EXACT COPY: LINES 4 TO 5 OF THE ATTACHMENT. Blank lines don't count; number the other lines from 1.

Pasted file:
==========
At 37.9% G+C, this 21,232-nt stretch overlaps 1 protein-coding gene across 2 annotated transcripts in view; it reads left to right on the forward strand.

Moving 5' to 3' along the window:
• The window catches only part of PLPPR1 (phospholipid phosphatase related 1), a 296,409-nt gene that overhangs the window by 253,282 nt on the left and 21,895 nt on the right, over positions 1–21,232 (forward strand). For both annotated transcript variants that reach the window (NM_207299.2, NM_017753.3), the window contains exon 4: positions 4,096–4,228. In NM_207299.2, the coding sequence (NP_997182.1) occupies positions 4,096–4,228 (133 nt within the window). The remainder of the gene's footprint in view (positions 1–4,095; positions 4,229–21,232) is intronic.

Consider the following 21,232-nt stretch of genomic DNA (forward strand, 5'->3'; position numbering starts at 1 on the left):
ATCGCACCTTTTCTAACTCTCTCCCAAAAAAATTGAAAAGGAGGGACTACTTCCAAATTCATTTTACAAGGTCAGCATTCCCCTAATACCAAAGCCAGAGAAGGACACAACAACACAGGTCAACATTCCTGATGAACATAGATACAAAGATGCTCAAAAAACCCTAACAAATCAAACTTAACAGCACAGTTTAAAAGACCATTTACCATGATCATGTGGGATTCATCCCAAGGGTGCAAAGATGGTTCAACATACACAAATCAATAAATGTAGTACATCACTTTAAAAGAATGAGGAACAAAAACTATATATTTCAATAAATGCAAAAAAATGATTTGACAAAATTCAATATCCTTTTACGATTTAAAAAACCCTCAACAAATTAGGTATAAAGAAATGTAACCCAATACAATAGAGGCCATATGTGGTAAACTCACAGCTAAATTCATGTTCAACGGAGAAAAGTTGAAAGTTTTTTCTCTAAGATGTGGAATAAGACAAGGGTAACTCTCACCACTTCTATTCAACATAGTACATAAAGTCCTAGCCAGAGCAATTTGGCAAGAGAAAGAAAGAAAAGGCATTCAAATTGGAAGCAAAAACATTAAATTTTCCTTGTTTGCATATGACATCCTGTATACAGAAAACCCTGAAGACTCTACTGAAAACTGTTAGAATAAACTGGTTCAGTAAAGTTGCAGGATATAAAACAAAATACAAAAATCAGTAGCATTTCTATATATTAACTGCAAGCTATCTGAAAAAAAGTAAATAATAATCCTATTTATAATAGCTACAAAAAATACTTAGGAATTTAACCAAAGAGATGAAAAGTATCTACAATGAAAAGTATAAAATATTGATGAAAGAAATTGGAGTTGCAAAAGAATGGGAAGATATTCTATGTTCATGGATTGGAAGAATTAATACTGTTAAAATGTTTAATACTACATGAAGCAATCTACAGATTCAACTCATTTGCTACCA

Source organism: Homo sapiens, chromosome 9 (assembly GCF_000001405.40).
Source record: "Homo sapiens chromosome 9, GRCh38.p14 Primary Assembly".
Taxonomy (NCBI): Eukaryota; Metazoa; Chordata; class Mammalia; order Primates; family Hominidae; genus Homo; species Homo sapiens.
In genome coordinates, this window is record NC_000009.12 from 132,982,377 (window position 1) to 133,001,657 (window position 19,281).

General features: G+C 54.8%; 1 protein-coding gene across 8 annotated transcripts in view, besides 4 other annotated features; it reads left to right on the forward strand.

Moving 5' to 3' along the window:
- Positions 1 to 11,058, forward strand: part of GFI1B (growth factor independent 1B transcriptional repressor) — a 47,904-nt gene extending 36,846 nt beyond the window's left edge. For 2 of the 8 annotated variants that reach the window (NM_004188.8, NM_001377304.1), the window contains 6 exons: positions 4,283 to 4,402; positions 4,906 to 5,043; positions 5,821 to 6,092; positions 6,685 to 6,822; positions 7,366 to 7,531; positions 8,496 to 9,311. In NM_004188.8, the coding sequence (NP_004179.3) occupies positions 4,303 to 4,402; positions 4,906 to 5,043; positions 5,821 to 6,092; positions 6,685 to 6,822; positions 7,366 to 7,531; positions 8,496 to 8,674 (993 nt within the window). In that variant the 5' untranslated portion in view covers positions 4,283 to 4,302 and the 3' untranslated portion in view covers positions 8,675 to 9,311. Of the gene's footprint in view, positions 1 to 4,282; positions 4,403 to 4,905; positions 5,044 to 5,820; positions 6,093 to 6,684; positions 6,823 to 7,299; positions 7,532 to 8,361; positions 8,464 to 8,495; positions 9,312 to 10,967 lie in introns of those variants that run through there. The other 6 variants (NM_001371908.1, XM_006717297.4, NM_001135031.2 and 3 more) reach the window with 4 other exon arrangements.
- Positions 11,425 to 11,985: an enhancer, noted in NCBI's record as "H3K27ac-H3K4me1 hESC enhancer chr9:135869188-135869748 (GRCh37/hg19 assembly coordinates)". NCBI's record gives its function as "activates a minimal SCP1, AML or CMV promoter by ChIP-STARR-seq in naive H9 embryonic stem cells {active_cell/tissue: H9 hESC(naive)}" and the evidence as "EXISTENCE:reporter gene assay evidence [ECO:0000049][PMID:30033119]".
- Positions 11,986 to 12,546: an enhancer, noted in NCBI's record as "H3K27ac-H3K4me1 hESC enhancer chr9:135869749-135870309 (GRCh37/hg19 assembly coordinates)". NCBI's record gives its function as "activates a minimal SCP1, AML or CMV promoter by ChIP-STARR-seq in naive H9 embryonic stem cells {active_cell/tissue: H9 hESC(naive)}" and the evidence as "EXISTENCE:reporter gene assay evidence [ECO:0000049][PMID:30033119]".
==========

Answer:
Consider the following 21,232-nt stretch of genomic DNA (forward strand, 5'->3'; position numbering starts at 1 on the left):
ATCGCACCTTTTCTAACTCTCTCCCAAAAAAATTGAAAAGGAGGGACTACTTCCAAATTCATTTTACAAGGTCAGCATTCCCCTAATACCAAAGCCAGAGAAGGACACAACAACACAGGTCAACATTCCTGATGAACATAGATACAAAGATGCTCAAAAAACCCTAACAAATCAAACTTAACAGCACAGTTTAAAAGACCATTTACCATGATCATGTGGGATTCATCCCAAGGGTGCAAAGATGGTTCAACATACACAAATCAATAAATGTAGTACATCACTTTAAAAGAATGAGGAACAAAAACTATATATTTCAATAAATGCAAAAAAATGATTTGACAAAATTCAATATCCTTTTACGATTTAAAAAACCCTCAACAAATTAGGTATAAAGAAATGTAACCCAATACAATAGAGGCCATATGTGGTAAACTCACAGCTAAATTCATGTTCAACGGAGAAAAGTTGAAAGTTTTTTCTCTAAGATGTGGAATAAGACAAGGGTAACTCTCACCACTTCTATTCAACATAGTACATAAAGTCCTAGCCAGAGCAATTTGGCAAGAGAAAGAAAGAAAAGGCATTCAAATTGGAAGCAAAAACATTAAATTTTCCTTGTTTGCATATGACATCCTGTATACAGAAAACCCTGAAGACTCTACTGAAAACTGTTAGAATAAACTGGTTCAGTAAAGTTGCAGGATATAAAACAAAATACAAAAATCAGTAGCATTTCTATATATTAACTGCAAGCTATCTGAAAAAAAGTAAATAATAATCCTATTTATAATAGCTACAAAAAATACTTAGGAATTTAACCAAAGAGATGAAAAGTATCTACAATGAAAAGTATAAAATATTGATGAAAGAAATTGGAGTTGCAAAAGAATGGGAAGATATTCTATGTTCATGGATTGGAAGAATTAATACTGTTAAAATGTTTAATACTACATGAAGCAATCTACAGATTCAACTCATTTGCTACCA